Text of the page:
Together We Teach tm
The Word! "
You are what you
"Take time to read. It is the
fountain of wisdom."
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THE FLIGHT IN THE HEATHER: THE MOOR
Some seven hours' incessant, hard travelling brought us early in
the morning to the end of a range of mountains. In front of us
there lay a piece of low, broken, desert land, which we must now
cross. The sun was not long up, and shone straight in our eyes;
a little, thin mist went up from the face of the moorland like a
smoke; so that (as Alan said) there might have been twenty
squadron of dragoons there and we none the wiser.
We sat down, therefore, in a howe of the hill-side till the mist
should have risen, and made ourselves a dish of drammach, and
held a council of war.
"David," said Alan, "this is the kittle bit. Shall we lie
till it comes night, or shall we risk it, and stave on ahead?"
"Well," said I, "I am tired indeed, but I could walk as far
again, if that was all."
"Ay, but it isnae," said Alan, "nor yet the half. This is
stand: Appin's fair death to us. To the south it's all
Campbells, and no to be thought of. To the north; well, there's
no muckle to be gained by going north; neither for you, that
wants to get to Queensferry, nor yet for me, that wants to get to
France. Well, then, we'll can strike east."
"East be it!" says I, quite cheerily; but I was thinking"
myself: "O, man, if you would only take one point of the compass
and let me take any other, it would be the best for both of us."
"Well, then, east, ye see, we have the muirs," said Alan. "Once
there, David, it's mere pitch-and-toss. Out on yon bald, naked,
flat place, where can a body turn to? Let the red-coats come over
a hill, they can spy you miles away; and the sorrow's in their
horses' heels, they would soon ride you down. It's no good
place, David; and I'm free to say, it's worse by daylight than by
"Alan," said I, "hear my way of it. Appin's death for us;
have none too much money, nor yet meal; the longer they seek, the
nearer they may guess where we are; it's all a risk; and I give
my word to go ahead until we drop."
Alan was delighted. "There are whiles," said he, "when ye
altogether too canny and Whiggish to be company for a gentleman
like me; but there come other whiles when ye show yoursel' a
mettle spark; and it's then, David, that I love ye like a brother."
The mist rose and died away, and showed us that country lying as
waste as the sea; only the moorfowl and the pewees crying upon
it, and far over to the east, a herd of deer, moving like dots.
Much of it was red with heather; much of the rest broken up with
bogs and hags and peaty pools; some had been burnt black in a
heath fire; and in another place there was quite a forest of dead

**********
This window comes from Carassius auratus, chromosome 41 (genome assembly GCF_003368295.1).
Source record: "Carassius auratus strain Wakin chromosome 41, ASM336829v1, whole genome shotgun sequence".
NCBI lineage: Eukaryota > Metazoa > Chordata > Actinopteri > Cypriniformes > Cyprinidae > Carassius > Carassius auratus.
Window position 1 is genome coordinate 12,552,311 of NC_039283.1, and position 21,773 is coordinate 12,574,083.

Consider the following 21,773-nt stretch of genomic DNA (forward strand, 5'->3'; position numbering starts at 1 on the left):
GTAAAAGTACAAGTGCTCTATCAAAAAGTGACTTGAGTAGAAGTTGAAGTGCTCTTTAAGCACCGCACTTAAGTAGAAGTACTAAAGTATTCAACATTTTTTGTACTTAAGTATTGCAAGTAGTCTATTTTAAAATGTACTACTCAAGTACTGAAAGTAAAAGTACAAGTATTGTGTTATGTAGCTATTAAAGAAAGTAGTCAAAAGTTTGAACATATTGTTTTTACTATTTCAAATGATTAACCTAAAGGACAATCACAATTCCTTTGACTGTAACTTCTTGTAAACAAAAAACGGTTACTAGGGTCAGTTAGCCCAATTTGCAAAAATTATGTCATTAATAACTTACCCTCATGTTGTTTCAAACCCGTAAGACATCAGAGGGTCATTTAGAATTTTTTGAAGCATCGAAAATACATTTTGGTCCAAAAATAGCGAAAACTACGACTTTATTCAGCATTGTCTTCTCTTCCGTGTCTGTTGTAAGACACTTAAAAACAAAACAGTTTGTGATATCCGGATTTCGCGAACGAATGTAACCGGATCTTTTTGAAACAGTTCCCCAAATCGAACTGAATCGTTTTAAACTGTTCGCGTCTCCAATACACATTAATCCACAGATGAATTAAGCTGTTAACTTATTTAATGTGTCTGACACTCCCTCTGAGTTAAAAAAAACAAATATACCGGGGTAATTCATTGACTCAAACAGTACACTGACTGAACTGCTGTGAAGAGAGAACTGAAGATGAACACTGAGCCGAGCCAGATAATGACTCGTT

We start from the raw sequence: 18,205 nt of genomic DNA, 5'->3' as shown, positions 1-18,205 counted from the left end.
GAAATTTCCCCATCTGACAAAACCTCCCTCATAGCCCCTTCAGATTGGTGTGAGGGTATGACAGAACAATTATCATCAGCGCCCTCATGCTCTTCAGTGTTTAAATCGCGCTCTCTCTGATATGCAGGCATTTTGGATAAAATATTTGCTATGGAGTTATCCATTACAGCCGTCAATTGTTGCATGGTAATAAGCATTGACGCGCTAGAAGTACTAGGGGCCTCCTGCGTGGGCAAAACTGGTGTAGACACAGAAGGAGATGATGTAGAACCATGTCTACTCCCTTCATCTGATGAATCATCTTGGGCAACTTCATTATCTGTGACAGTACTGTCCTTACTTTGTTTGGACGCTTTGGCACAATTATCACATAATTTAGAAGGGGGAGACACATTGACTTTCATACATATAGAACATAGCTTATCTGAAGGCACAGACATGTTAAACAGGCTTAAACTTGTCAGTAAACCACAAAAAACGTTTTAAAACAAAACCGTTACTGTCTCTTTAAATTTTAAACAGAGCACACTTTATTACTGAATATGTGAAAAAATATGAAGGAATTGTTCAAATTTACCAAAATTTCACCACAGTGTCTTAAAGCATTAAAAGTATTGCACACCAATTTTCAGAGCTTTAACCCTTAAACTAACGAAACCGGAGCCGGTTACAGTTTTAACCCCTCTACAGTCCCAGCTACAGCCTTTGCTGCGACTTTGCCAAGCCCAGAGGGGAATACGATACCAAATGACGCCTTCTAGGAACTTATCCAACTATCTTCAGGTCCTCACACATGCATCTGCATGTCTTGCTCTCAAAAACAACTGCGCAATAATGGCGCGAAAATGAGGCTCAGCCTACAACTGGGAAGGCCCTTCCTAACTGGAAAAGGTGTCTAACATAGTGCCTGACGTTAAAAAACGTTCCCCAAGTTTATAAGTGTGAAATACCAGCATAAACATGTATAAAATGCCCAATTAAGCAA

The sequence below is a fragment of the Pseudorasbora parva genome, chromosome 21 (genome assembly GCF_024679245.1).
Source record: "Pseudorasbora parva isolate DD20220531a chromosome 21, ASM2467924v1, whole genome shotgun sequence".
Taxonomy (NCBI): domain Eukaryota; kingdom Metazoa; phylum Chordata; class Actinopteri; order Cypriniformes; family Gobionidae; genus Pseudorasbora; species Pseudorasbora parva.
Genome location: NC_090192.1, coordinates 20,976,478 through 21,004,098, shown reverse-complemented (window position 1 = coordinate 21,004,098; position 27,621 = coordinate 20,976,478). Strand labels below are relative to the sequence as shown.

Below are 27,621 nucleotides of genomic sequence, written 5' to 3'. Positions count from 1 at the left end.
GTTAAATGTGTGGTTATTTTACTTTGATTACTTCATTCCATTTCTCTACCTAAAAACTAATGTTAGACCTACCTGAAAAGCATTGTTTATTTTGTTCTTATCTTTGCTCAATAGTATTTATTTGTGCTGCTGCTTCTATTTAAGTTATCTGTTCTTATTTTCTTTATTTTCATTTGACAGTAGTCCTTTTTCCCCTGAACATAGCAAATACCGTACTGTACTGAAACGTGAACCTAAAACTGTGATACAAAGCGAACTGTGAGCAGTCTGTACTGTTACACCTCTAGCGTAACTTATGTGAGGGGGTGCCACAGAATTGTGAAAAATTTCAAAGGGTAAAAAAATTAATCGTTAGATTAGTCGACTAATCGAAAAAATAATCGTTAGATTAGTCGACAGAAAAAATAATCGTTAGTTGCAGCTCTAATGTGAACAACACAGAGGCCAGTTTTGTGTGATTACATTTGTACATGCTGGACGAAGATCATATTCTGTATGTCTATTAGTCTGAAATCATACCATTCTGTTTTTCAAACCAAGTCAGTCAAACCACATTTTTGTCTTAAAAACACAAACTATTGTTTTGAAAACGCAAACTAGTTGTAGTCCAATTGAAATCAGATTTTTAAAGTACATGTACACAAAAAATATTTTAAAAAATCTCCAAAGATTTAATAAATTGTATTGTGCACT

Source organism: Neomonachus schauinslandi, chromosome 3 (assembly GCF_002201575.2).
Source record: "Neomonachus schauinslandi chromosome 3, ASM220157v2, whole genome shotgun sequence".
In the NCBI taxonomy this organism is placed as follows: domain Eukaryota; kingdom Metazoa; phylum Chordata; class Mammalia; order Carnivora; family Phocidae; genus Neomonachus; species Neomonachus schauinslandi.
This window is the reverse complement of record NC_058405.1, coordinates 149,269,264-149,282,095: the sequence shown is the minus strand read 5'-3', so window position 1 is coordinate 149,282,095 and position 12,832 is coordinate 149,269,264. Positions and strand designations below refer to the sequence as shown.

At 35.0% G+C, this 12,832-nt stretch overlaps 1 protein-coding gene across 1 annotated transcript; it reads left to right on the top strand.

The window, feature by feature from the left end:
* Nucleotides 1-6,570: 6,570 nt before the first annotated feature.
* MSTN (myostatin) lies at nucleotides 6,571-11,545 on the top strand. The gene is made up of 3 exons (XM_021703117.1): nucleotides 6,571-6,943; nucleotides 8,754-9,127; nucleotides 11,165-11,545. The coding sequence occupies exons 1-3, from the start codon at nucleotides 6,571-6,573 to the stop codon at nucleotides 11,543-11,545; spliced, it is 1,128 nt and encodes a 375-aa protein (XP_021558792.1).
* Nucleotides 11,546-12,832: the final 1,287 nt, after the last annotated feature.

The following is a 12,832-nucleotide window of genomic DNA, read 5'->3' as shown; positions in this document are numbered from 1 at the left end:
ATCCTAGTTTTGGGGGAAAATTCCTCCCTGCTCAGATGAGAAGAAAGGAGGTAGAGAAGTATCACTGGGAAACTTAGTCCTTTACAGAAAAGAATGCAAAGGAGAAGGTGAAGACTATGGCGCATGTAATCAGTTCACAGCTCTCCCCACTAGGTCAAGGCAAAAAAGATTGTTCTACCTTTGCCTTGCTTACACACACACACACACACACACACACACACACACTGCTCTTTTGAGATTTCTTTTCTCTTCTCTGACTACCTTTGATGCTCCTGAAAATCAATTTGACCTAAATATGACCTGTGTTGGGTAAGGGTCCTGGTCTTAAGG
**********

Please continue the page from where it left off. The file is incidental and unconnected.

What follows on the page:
firs, standing like skeletons. A wearier-looking desert man
never saw; but at least it was clear of troops, which was our point.
We went down accordingly into the waste, and began to make our
toilsome and devious travel towards the eastern verge. There
were the tops of mountains all round (you are to remember) from
whence we might be spied at any moment; so it behoved us to keep
in the hollow parts of the moor, and when these turned aside from
our direction to move upon its naked face with infinite care.
Sometimes, for half an hour together, we must crawl from one
heather bush to another, as hunters do when they are hard upon
the deer. It was a clear day again, with a blazing sun; the
water in the brandy bottle was soon gone; and altogether, if I
had guessed what it would be to crawl half the time upon my belly
and to walk much of the rest stooping nearly to the knees, I
should certainly have held back from such a killing enterprise.
Toiling and resting and toiling again, we wore away the morning;
and about noon lay down in a thick bush of heather to sleep.
Alan took the first watch; and it seemed to me I had scarce
closed my eyes before I was shaken up to take the second. We had
no clock to go by; and Alan stuck a sprig of heath in the ground
to serve instead; so that as soon as the shadow of the bush
should fall so far to the east, I might know to rouse him. But I
was by this time so weary that I could have slept twelve hours at
a stretch; I had the taste of sleep in my throat; my joints slept
even when my mind was waking; the hot smell of the heather, and
the drone of the wild bees, were like possets to me; and every
now and again I would give a jump and find I had been dozing.
The last time I woke I seemed to come back from farther away, and
thought the sun had taken a great start in the heavens. I looked
at the sprig of heath, and at that I could have cried aloud: for
I saw I had betrayed my trust. My head was nearly turned with
fear and shame; and at what I saw, when I looked out around me on
the moor, my heart was like dying in my body. For sure enough, a
body of horse-soldiers had come down during my sleep, and were
drawing near to us from the south-east, spread out in the shape